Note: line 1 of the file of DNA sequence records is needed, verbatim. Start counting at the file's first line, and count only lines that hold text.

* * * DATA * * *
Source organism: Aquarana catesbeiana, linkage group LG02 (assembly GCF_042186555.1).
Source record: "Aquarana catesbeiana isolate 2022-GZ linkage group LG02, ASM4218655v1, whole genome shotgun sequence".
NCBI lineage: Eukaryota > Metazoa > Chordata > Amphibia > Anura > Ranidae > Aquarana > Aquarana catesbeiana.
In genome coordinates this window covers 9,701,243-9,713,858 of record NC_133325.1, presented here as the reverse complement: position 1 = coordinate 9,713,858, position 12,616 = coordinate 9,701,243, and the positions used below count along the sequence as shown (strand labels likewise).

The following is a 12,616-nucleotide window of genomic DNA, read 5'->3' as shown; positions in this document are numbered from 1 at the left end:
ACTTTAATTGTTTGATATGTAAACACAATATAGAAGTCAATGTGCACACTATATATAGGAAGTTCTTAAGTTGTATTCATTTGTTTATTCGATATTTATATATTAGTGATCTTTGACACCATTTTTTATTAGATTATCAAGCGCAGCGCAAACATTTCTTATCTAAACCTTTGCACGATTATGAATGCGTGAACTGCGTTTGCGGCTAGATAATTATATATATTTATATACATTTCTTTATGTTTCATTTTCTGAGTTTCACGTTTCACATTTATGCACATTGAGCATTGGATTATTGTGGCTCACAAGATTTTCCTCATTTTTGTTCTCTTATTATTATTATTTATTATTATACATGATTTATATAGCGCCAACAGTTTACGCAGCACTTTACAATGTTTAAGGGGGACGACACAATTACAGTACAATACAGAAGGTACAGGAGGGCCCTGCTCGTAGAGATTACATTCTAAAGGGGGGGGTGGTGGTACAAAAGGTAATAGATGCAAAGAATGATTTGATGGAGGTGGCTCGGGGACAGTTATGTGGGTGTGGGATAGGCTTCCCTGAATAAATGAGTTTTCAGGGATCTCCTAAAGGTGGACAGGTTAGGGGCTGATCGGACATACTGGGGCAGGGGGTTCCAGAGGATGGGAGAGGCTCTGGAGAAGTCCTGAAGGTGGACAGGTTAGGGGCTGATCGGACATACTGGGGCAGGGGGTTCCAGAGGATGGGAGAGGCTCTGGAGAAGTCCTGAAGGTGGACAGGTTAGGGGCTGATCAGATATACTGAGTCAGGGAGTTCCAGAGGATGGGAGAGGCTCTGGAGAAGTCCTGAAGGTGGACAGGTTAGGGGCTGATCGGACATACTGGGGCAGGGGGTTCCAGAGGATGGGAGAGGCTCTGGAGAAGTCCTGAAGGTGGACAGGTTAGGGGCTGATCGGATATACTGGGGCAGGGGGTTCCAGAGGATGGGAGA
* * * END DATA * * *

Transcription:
Source organism: Aquarana catesbeiana, linkage group LG02 (assembly GCF_042186555.1).